Makers: The New Industrial Revolution by Chris Anderson
Ex-Wired editor Anderson explores how open-source design and 3D printing are changing the face of manufacturing – with tinkerers improving technology from their sheds, and the manufacturing industry set to be rocked by the "long tail of things." Compelling stuff.
Available for both Macbeth and Romeo and Juliet (each costs £9.99), this iPad app from Cambridge University Press aims to inject the Bard’s works with some extra life through a truckload of additional goodies, ranging from images and commentary to full audio performances featuring a bevy of talented thesps such as Michael Sheen and Kate Beckinsale. Perfect for anyone studying either of the plays or just looking to develop a better understanding of them (makes you look more clever, innit?).
The Signal and the Noise by Nate Silver
New York Times columnist Silver recently hit the headlines for forecasting the results of the US presidential election with an eerie degree accuracy, and here he explains the art of prediction: the ability to pick a clear signal out of a mass of noise. With data all around us, the book might just help you predict your own future all the more successfully.
Inside The Centre: The Life of J. Robert Oppenheimer by Ray Monk
A weighty, authoritative look at the life of “the father of the Bomb” (Oppenheimer led the Manhattan Project and thus was a key figure in the development of atomic weapons), Inside The Centre isn’t just a tale for science nuts – it’s a look at a man who had a vital role in shaping one of the most important, compelling periods of human history.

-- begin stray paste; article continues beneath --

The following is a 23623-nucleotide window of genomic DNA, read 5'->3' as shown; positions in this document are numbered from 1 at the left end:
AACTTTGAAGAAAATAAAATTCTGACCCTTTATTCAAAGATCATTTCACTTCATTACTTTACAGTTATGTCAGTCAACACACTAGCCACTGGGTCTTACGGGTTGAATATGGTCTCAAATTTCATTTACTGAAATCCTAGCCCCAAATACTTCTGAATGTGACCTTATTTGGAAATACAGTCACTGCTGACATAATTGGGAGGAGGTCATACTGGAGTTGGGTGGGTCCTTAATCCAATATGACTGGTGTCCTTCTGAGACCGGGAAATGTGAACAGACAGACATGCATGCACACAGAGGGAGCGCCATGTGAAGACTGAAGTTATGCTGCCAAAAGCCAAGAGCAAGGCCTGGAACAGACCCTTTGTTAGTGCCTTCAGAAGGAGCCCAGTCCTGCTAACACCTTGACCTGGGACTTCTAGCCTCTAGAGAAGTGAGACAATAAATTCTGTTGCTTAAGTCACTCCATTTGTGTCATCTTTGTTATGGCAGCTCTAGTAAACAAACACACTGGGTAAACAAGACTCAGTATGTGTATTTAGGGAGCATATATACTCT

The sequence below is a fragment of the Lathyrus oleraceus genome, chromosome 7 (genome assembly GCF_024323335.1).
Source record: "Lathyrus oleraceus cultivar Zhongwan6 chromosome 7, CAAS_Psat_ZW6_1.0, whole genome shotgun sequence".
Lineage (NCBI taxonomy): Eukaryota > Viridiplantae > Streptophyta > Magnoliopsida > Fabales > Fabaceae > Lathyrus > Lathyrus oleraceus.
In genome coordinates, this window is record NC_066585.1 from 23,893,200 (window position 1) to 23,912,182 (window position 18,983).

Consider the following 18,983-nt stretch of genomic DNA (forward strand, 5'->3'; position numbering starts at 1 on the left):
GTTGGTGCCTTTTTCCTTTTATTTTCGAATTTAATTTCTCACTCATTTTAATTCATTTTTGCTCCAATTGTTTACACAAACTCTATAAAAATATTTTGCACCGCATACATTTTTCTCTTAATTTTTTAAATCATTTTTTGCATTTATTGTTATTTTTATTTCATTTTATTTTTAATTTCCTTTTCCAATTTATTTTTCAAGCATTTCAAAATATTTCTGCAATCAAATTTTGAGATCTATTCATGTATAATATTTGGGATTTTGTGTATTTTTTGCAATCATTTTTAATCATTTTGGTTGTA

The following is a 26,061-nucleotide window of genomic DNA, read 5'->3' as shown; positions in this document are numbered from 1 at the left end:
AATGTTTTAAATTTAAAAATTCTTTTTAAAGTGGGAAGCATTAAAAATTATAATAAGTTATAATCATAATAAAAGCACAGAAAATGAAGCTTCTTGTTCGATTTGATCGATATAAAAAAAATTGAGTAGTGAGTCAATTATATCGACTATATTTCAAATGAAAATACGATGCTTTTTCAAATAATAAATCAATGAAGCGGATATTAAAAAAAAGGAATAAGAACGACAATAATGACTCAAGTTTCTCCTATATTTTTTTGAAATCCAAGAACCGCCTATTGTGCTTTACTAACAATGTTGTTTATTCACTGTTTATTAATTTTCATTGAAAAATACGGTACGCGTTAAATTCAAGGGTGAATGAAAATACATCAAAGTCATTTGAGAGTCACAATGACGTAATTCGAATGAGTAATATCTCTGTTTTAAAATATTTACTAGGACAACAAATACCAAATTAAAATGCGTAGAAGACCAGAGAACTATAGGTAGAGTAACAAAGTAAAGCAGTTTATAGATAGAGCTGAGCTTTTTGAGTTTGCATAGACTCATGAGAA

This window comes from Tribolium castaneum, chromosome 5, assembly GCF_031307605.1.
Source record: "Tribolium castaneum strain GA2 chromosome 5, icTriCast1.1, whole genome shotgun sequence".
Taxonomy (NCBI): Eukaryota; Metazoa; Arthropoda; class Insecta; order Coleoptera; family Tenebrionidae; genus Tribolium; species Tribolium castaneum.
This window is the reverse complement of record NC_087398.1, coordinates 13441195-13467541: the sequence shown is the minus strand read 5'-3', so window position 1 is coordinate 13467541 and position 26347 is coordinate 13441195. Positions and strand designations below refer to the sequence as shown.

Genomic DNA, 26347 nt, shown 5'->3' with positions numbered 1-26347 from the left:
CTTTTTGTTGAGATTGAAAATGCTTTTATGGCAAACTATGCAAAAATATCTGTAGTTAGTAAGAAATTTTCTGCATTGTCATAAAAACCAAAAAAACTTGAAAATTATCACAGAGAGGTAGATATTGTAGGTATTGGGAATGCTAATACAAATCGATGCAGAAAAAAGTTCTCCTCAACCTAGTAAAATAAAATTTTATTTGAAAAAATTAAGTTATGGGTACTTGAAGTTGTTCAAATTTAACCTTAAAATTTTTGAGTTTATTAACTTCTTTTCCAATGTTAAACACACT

Dominion by C.J. Sansom
Sansom has followed up his Reformation-set Shardlake thrillers with this compelling alternative history novel which asks, "What if Britain had surrendered during WWII?" The answer is, a totalitarian state by the early 1950s. A smoggy, scary spy story that matches – or even bests – Robert Harris’s Fatherland in its vision of a Fascist-controlled Britain.
More after the break...
1,227 QI Facts To Blow Your Socks Off by John Lloyd and John Mitchinson
With a ridiculously low price on Kindle at time of writing, this book is a classic stocking filler that does very much what it says on the tin. Followers of the QI TV show will lap it up, but you don’t have to be a Stephen Fry fanboy to appreciate its truckload of knowledge nuggets. Did you know that Scotland, for example, has twice as many pandas as it does Tory MPs?
Arcadia by Lauren Groff
Lovers of novels depicting a dark, dystopian future will lap up Groff’s exploration of the American hippie dream, which starts in a 1970s commune and winds up somewhere very, very different in 2018.
Osama by Lavie Tidhar
Winner of this year’s World Fantasy Award, Osama isn’t one of the many semi-fictionalised retellings of Bin Laden’s killing, but a pulpy (all the tropes are here, including a private detective protagonist hired by a mysterious woman) alternative history tale set in a world without global terrorism – a world in which Osama Bin Laden is not a bogeyman figure but the star of a series of popular graphic novels.
This Is Improbable by Marc Abrahams
Guardian columnist Abrahams delves headlong into the weird, wonderful world of unlikely scientific research in this funny tome, which is guaranteed to provide reams of pub conversation fodder.
I’m Starved For You by Margaret Atwood
Canada’s most celebrated author has embraced the ebook concept fully with Positron, her new collection of short stories exploring life in the near future. Each story is to be released as a separate, affordable ebook – and the erotically-charged I’m Starved For You is the first. At a mere 46 pages, it could be the ideal post-Christmas alternative to watching yet another Bond film.
The Big Screen by David Thomson
Thomson, one of the giants of film writing, embarks on an epic journey to chronicle the history of cinema through the movies and artists that have meant the most to him. Managing to be both deeply personal and wide-ranging, The Big Screen is a must for any fan of top drawer film criticism.